Genetic mutations associated with risk of skin cancer

Scientists claim that they managed to understand why some people are at greater risk of skin cancer due to their family history. A newly identified genetic mutation can cause some cases of melanoma − one of the types of skin cancer, say experts from the UK. According to a scientific paper published in Nature Genetics, the discovery will enable the development of new testing methods.

The risk of melanoma is determined by several factors, including the duration of sun exposure, skin type and family history. Every year in the UK alone are diagnosed with melanoma in 12 thousand people. Approximately one in 20 people with melanoma have a family history of this disease.

A number of gene mutations have been identified as increasing the risk of melanoma, whereas other genetic factors still remain unknown.

Known genetic mutations account for about 40% of all cases of inherited forms of melanoma. The team, led by scientists from the Institute of Sanger, decided to identify the hereditary mutations that cause the other 60%. For this, the researchers conducted a sequencing of the genome of 184 patients with hereditary melanoma caused by known mutations. It turned out that deactivate the POT1 leads to unprotected telomeres − the end parts of chromosomes, protecting them from damage.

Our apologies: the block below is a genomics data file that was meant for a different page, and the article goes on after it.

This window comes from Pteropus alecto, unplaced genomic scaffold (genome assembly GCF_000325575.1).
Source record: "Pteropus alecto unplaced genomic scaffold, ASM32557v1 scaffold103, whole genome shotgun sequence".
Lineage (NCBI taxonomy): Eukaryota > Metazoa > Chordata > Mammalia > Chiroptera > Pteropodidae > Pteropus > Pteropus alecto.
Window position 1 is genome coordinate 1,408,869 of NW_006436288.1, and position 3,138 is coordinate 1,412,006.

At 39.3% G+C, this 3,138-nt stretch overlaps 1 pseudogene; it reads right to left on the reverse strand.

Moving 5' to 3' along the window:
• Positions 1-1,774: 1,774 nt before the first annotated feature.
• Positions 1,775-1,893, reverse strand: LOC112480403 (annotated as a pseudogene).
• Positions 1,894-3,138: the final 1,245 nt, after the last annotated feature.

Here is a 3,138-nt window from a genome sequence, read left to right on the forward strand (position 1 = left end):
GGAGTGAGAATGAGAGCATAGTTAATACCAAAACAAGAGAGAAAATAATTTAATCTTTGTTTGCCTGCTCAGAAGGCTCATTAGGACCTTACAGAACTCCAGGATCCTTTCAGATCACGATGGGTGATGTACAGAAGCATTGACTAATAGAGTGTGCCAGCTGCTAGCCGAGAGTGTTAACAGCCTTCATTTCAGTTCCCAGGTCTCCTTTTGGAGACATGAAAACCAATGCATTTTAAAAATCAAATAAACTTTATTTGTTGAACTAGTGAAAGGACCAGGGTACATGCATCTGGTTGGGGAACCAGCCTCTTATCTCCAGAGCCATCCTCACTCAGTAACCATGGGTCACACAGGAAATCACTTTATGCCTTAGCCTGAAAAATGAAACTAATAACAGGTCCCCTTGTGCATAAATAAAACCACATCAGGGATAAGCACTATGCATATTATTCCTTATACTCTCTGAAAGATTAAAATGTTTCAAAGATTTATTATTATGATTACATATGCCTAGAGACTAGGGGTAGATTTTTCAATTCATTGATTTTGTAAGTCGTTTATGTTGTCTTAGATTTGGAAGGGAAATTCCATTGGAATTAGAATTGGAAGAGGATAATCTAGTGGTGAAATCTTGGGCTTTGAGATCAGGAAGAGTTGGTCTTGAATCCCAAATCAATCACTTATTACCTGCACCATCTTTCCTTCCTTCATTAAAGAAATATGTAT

Study co-author David Adams (David Adams) said that the discovery should lead to the possibility of identifying family members, threatened, which need to undergo regular screening for skin cancer. And Professor Tim Bishop (Tim Bishop), Director of the Institute of cancer and pathology, Leeds, considers that the discovery has improved the understanding of why in some families there are frequent cases of the incidence of melanoma. "Because this gene was identified as a target for new drug development in the future, early detection can contribute to a better control of this disease," Bishop said.

Scientists have discovered that in many families there is also a long history in the incidence of leukemia and brain tumors, suggesting that a genetic background may underlie other cancers and not just melanoma. "This is a step forward for treatment of people with extensive family history the incidence of melanoma, the deadliest form of skin cancer, commented on the opening of the Dr. Safiya Danovi (Safia Danovi), a researcher of oncological diseases from the project Cancer Research UK. But it is important to remember that most of us are also prone to this disease, anyone should avoid sunburn and prolonged exposure to the sun."



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